|MADDUX, LARRY - Kansas State University
Submitted to: Plant Disease
Publication Type: Peer Reviewed Journal
Publication Acceptance Date: 12/19/2010
Publication Date: 3/10/2011
Citation: Goates, B., Peterson, G.L., Bowden, R.L., Maddux, L.D. 2011. Analysis of induction and establishment of dwarf bunt of wheat under marginal climatic conditions.. Plant Disease. 95:478-484.
Interpretive Summary: Dwarf bunt caused by Tilletia contraversa is a fungal disease of winter wheat that, in the U.S., is limited in distribution to regions of Pacific Northwest (PNW) where mild winter temperatures and long periods of continuous snow cover provide climatic conditions required for fungal spore germination and infection of wheat during winter. The Peoples Republic of China was concerned that the importation of U.S. wheat would pose a threat to China’s wheat production and therefore placed a 35-year embargo on wheat from PNW ports. Fifteen other countries also imposed restrictions on the importation of wheat containing spores of T. contraversa. In 1999, the USDA developed a quantitative risk assessment model for the importation of U.S. wheat containing spores of T. contraversa. This model, when applied to China, concluded that there were few regions that meet the environmental requirements of the disease and that the low levels of spores in U.S. wheat were unlikely to support disease establishment. These findings lead to the 1999 Agreement on U.S.-China Agricultural Cooperation that established a tolerance level for spores in U.S. wheat from PNW ports. Research that supports the USDA dwarf bunt risk model conclusions was conducted in a U.S. winter wheat field that is climatically analogous to China’s major winter wheat production area. The results demonstrated that the introduction of large numbers of T. contraversa spores would not lead to the establishment of dwarf bunt. In this study, a dwarf bunt susceptible wheat cultivar was inoculated with different levels of spores. A duplicate study conducted in a disease conducive area of the PNW demonstrated that the highest rate of inoculum used in the experiments was sufficient to cause almost 100% infection. At maturity, wheat spikes in all plots where examined for disease. If disease was found, infected spikes were crushed and the spores were placed back in the same plot. This experiment was repeated for three seasons in three different fields and each field was replanted with a susceptible cultivar for the next 4 to 6 seasons and examined for disease each year. One field had no disease during all of six seasons. In two fields, the disease was induced at trace levels at the three highest inoculation rates. Disease carryover to the second year occurred during one year in one field at the highest inoculation rate, but no disease occurred during the following three seasons. This study indicated the introduction of T. contraversa teliospores into either the central U.S. winter wheat growing area or the analogous North China Plain, would not likely lead to disease loss or the establishment of dwarf bunt.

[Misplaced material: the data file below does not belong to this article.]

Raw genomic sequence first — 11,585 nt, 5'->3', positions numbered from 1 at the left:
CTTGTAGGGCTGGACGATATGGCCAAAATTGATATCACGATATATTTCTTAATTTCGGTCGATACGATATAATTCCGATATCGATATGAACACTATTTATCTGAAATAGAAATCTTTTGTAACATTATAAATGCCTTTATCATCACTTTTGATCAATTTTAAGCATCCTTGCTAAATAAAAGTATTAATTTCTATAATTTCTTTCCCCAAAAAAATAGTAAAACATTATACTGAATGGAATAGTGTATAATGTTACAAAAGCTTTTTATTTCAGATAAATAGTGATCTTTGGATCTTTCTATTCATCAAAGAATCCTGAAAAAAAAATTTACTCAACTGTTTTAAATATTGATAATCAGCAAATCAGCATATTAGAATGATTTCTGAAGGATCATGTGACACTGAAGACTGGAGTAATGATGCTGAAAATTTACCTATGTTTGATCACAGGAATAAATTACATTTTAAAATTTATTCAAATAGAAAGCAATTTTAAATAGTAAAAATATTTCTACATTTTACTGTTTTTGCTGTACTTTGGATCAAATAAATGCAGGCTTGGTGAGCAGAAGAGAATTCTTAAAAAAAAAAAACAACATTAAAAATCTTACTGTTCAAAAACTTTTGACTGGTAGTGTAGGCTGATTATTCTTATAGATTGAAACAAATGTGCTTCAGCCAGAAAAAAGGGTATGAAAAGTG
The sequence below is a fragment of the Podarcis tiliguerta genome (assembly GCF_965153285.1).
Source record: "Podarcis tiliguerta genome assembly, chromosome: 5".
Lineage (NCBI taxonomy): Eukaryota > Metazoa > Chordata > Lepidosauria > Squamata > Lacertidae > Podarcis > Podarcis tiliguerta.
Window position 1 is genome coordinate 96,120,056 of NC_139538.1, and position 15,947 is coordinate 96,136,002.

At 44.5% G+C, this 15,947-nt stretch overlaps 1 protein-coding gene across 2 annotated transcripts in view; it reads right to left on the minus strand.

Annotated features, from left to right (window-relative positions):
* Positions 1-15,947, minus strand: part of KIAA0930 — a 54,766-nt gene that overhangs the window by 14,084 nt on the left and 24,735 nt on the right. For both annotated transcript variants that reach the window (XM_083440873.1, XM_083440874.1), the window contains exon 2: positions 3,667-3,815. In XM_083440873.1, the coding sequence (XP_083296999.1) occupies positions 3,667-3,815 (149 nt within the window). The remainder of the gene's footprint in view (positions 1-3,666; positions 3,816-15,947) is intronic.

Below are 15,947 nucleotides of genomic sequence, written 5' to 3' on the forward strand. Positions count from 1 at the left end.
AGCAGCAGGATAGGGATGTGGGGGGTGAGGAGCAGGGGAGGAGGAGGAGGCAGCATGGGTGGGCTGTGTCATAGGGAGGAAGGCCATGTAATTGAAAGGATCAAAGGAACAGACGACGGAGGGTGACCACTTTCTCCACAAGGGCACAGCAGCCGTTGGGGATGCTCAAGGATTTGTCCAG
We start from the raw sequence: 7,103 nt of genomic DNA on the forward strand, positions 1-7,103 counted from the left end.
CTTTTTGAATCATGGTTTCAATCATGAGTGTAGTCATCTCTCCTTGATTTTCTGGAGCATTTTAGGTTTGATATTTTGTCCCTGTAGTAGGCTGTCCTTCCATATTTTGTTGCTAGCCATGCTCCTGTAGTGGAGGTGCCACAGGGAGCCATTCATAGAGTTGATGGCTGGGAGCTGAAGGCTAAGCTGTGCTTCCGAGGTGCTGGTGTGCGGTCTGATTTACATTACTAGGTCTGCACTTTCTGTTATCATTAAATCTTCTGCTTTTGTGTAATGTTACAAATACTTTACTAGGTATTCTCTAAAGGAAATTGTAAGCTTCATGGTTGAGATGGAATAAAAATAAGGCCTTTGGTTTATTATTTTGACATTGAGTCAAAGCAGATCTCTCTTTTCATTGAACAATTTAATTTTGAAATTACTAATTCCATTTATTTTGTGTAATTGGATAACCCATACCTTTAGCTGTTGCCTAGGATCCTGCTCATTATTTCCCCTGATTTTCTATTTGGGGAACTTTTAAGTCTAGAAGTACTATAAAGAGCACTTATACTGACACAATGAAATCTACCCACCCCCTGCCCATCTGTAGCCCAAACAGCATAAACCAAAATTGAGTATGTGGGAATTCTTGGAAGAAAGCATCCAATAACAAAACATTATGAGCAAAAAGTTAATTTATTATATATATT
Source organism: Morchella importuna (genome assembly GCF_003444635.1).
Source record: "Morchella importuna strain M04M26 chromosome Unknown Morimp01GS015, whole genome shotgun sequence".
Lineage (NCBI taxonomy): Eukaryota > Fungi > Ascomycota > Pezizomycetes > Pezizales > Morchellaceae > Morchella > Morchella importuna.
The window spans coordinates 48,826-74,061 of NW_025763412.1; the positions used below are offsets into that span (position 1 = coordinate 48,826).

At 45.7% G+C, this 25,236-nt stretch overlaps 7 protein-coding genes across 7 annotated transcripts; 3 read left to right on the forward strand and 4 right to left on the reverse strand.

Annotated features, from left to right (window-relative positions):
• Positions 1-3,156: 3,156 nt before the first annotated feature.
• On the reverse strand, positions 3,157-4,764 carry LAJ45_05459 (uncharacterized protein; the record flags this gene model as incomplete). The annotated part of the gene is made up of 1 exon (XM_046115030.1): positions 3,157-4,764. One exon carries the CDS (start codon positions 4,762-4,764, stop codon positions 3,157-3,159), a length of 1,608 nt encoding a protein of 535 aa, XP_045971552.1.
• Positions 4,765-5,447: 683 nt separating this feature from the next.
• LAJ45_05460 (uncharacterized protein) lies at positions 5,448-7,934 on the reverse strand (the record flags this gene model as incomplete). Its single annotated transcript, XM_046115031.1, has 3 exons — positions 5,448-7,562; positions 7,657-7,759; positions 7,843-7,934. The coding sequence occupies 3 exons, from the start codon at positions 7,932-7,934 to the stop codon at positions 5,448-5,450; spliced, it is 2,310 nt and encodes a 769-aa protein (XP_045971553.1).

Technical Abstract: Dwarf bunt caused by Tilletia contraversa is a disease of winter wheat that has a limited geographic distribution due to specific winter climate requirements. The pathogen is listed as a quarantine organism by several countries that may have wheat production areas with inadequate or marginal climate for the disease; in particular the Peoples Republic of China. To evaluate the risk of disease introduction into such areas, field experiments were conducted in the US in an area of Kansas that is a climatic analog to the northern winter wheat areas of China. The soil surface of four replicate 2.8 X 9.75 m plots, planted with a highly susceptible cultivar managed to be in the most susceptible condition, was inoculated with six teliospore concentrations ranging from 0.88 to 88,400 teliospores/cm2. A single initial inoculation was done in each of three nurseries planted during separate seasons followed by examination for disease for 4 to 6 years afterward. Any diseased spikes produced were crushed and returned to the plots where they were produced. One nursery had no disease during all of six seasons. In two nurseries the disease was induced at trace levels at the three highest inoculation rates. Disease carry over to the second year occurred during one year in one nursery in plots at the highest inoculation rate, but no disease occurred the following three seasons. A duplicate nursery planted in a disease conducive area in Utah demonstrated that the highest rate of inoculum used in the experiments was sufficient to cause almost 100% infection. This study demonstrated that in an area with marginal climatic conditions it was possible to induce transient trace levels of dwarf bunt, but the disease was not established even with a highly susceptible cultivar and high levels of inoculum. Our results support the conclusions of the 1999 Agreement on U.S.-China Agricultural Cooperation and the Risk Assessment Model for Importation of United States Milling Wheat Containing T. contraversa.